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Britain desperately needs more family homes – a tax cut might help encourage older people to downsize

  • Written by Tony Crook CBE, Emeritus Professor of Town and Regional Planning, University of Sheffield
Britain desperately needs more family homes – a tax cut might help encourage older people to downsize

The UK’s current housing crisis manifests in several ways, with inadequate numbers of new homes (especially affordable ones), high house prices and rising rents.

There are major affordability problems[1] especially for young people, and growing inequalities with older and retired homeowners, as they amass substantial additional wealth through rising house prices.

It will take time for building new homes to make a difference because it only adds around 1%[2] to the housing stock each year. And Britain is far from meeting current new build targets anyway.

In 2022-23 only 234,000 new homes[3] were completed in England, including conversions, far short of a generally accepted need to build 340,000 every year (and short too of the government ambitions to build 300,000 each year[4]. Within this total, only 63,000 new affordable homes were built against an accepted target[5] of 145,000 per annum.

A bricklayer piling bricks.
Not enough houses are being built to meet demand. Dusan Petkovic[6]

Rather than putting all the emphasis on new builds, we also need to make better use of what we have.

One way the Government could help is by assisting older homeowners to “downsize” from their generally large homes, releasing them for younger, growing households. This has two benefits: retired homeowners can secure homes more suited to their needs and younger ones can get the space for growing families (we know many are deferring having children[7] because they lack the space they need).

Data suggests[8] that downsizing by older households could be good for the households concerned.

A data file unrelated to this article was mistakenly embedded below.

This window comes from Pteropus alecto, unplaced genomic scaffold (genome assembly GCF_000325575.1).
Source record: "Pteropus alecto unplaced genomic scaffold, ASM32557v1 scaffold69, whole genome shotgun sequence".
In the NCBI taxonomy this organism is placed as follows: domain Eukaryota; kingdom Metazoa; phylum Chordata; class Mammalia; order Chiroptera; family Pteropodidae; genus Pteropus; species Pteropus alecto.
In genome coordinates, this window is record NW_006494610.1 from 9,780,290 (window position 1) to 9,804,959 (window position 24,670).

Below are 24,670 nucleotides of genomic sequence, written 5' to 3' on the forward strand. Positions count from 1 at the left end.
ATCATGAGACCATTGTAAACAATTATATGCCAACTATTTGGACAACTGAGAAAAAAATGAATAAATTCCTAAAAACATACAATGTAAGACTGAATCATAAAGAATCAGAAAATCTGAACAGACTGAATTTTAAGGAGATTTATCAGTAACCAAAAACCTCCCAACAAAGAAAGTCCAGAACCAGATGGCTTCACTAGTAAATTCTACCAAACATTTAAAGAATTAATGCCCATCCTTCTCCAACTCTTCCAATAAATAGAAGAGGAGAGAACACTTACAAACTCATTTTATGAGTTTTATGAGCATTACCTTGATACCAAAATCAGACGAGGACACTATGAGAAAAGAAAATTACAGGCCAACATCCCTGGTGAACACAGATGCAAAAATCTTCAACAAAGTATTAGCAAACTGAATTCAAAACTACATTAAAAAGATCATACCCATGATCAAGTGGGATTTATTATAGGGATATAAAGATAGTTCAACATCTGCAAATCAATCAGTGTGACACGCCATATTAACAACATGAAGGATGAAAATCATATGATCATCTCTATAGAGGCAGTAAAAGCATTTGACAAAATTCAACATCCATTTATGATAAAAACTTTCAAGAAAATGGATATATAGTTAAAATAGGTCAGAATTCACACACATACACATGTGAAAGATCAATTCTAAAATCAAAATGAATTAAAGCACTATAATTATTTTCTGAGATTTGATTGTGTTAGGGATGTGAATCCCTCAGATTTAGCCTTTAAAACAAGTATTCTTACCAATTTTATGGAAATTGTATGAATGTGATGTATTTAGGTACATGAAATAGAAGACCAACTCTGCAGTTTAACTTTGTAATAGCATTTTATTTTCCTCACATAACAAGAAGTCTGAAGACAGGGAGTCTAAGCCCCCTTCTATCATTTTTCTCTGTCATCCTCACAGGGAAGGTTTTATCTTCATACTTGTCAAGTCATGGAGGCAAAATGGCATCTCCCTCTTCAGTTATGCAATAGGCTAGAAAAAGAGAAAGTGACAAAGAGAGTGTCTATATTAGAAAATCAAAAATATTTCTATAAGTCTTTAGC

Almost 30% of all householders who own or rent their home are aged 65 or over – an increase of 20% since 2010. Some 80% of these older householders own their own homes outright. Most importantly, these older owner occupiers live in relatively large homes (on average nearly 110 square metres with 67% having two or more spare bedrooms). Yet over half of them live alone.

What’s more, these homes are often inadequate, with 15% formally non-decent, and over 60% with energy efficiency ratings of D or below (energy performance certificates are given to each property on a rating between A very efficient and G inefficient). The dwellings are also often unsuitable for the occupants because over 40% of older households have a member with some disability.

These statistics suggest that many older households would benefit from downsizing. In doing so they might also be able to release some of the capital that is currently tied up in their home, so that they can have greater financial freedom, for example, to help with health care or to support grandchildren.

So why don’t older households move more often to more suitable accommodation? In part it is because moving from their home (in which they have lived on average for 25 years[9]) is a big decision and many want only to move if they need and can find specialist accommodation. Finding a suitable new home in an acceptable location takes time and energy. As people get older the process becomes more difficult, and those over 80 rarely contemplate it[10].